I have written an amazing article on this topic in which I have explained the principle, process and advantages of the capillary electrophoresis technique. Click the link to read it. 

Schematic representation of capillary gel electrophoresis
Illustration of capillary gel electrophoresis setup.


Capillary electrophoresis is one of the most important techniques in recent times which is used to study sequence-level alterations, DNA sequencing, DNA fingerprinting, DNA testing, allelic discrimination studies, mutations studies and investigating novel genetic variants. 

COMET assay electrophoresis: 

Comet electrophoresis is a single-cell electrophoresis technique used for the detection of DNA damage from a cell. The principle of comet assay is simply similar to conventional electrophoresis with a slight modification. 

When DNA-damaged cells are run in a low melting gel, it creates a comet-like DNA-shearing structure in a gel, unlike normal and undamaged cells. The separation is also depending on its electrical charge and molecular weight. The amount of DNA damage can be investigated by this means for a cell. 


It is used in DNA damage and repair studies, genotoxicity, biomolecular monitoring, apoptosis and sperm DNA fragmentation studies.  

Related article: The Comet Assay to Detect DNA Damage.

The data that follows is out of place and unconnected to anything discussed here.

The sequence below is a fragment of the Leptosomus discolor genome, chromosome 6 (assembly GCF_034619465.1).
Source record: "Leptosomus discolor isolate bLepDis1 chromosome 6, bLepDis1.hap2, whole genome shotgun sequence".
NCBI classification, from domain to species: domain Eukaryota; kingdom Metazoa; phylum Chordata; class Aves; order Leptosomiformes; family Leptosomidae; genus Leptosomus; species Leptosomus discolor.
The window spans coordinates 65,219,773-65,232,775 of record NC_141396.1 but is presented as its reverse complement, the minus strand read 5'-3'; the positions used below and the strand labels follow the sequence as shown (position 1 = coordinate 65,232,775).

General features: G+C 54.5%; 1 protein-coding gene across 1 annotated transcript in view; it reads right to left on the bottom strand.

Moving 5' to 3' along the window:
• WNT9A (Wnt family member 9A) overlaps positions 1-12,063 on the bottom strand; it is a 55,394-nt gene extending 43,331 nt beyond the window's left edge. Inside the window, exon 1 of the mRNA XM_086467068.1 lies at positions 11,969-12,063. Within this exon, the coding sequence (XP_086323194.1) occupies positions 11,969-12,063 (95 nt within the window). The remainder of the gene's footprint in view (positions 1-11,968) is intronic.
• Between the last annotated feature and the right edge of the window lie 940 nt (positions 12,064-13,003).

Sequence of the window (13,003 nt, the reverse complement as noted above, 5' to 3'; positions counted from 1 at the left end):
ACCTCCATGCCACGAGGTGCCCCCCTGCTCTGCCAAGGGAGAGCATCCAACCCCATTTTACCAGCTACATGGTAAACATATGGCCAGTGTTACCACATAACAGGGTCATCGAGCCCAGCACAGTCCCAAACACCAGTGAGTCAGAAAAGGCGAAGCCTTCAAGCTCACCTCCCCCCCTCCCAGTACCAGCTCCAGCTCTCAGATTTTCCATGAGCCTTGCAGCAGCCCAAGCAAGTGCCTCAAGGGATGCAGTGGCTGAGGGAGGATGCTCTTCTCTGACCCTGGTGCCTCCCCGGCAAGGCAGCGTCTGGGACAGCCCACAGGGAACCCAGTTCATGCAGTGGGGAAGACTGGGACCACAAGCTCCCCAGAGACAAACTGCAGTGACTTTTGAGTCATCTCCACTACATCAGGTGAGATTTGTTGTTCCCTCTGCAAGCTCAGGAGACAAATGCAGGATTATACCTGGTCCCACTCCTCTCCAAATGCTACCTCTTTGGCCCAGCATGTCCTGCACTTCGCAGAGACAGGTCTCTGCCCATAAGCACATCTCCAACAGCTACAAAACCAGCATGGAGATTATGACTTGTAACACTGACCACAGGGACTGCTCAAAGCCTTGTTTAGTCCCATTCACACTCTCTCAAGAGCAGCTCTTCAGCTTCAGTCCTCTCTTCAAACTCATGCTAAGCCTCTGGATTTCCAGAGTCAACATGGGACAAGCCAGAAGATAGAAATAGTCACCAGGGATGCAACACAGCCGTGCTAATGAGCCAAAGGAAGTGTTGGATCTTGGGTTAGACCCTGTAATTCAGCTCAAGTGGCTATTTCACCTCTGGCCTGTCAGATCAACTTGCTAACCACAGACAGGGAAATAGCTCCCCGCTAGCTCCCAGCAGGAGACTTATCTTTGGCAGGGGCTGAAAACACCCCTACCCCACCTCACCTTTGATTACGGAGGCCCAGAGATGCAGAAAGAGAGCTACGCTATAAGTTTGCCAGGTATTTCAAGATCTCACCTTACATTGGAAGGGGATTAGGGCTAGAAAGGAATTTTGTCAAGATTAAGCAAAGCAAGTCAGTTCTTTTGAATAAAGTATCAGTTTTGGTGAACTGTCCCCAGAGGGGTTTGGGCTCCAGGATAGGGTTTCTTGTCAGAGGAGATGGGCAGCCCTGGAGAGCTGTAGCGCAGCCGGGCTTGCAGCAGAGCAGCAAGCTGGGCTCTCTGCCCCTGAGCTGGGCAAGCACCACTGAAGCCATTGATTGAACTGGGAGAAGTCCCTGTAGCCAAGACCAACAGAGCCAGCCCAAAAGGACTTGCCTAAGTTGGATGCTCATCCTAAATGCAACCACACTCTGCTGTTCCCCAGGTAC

Gel electrophoresis type Resolution Applications 
Agarose gel electrophoresis 100bp to 25KbGenomic DNA, PCR and restriction digestion studies.
PAGE1bp DNA sequencing, genotyping and mutational studies. 
Density gradient gel electrophoresis 100bp to 25KbAllelic variation and genotyping.
Pulse-field gel electrophoresis >15KbBacterial DNA and genomic DNA digestion studies. 
Capillary gel electrophoresis 1bp High-resolution DNA sequencing. 

Wrapping up: 

In conclusion, gel electrophoresis is a crucial and versatile genetic technique that can routinely be used in the separation of DNA. However, the choice of technique depends on the requirement of the assay. 

Each technique has its own advantages and limitations and is chosen based on that only. For example, to study sequence level variation, we need PAGE or CE, not agarose gel. Notwithstanding, agarose gel electrophoresis is one of the commonest techniques used in every genetic lab. 

I hope you like this article and learn meaningfully. I have written articles on a few techniques discussed here and plan to write more on other techniques too. Till then, do subscribe to our blog, allow notifications and bookmark the page.